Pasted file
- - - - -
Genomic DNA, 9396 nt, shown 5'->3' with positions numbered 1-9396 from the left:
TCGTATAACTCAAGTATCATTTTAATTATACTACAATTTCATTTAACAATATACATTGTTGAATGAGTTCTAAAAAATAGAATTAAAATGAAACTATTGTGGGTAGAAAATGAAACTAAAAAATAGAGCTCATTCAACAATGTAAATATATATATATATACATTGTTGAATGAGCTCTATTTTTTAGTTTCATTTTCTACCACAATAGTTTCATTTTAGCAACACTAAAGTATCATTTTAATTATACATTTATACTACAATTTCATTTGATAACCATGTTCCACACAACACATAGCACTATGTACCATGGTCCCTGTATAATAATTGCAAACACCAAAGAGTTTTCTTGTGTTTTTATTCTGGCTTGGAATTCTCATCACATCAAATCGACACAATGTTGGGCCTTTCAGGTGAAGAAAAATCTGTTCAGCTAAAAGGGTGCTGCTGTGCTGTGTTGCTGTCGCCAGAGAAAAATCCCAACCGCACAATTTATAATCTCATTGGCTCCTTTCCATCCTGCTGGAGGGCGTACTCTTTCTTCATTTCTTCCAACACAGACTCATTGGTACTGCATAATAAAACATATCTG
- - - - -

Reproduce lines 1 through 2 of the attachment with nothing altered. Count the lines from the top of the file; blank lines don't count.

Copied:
Genomic DNA, 9396 nt, shown 5'->3' with positions numbered 1-9396 from the left:
TCGTATAACTCAAGTATCATTTTAATTATACTACAATTTCATTTAACAATATACATTGTTGAATGAGTTCTAAAAAATAGAATTAAAATGAAACTATTGTGGGTAGAAAATGAAACTAAAAAATAGAGCTCATTCAACAATGTAAATATATATATATATACATTGTTGAATGAGCTCTATTTTTTAGTTTCATTTTCTACCACAATAGTTTCATTTTAGCAACACTAAAGTATCATTTTAATTATACATTTATACTACAATTTCATTTGATAACCATGTTCCACACAACACATAGCACTATGTACCATGGTCCCTGTATAATAATTGCAAACACCAAAGAGTTTTCTTGTGTTTTTATTCTGGCTTGGAATTCTCATCACATCAAATCGACACAATGTTGGGCCTTTCAGGTGAAGAAAAATCTGTTCAGCTAAAAGGGTGCTGCTGTGCTGTGTTGCTGTCGCCAGAGAAAAATCCCAACCGCACAATTTATAATCTCATTGGCTCCTTTCCATCCTGCTGGAGGGCGTACTCTTTCTTCATTTCTTCCAACACAGACTCATTGGTACTGCATAATAAAACATATCTG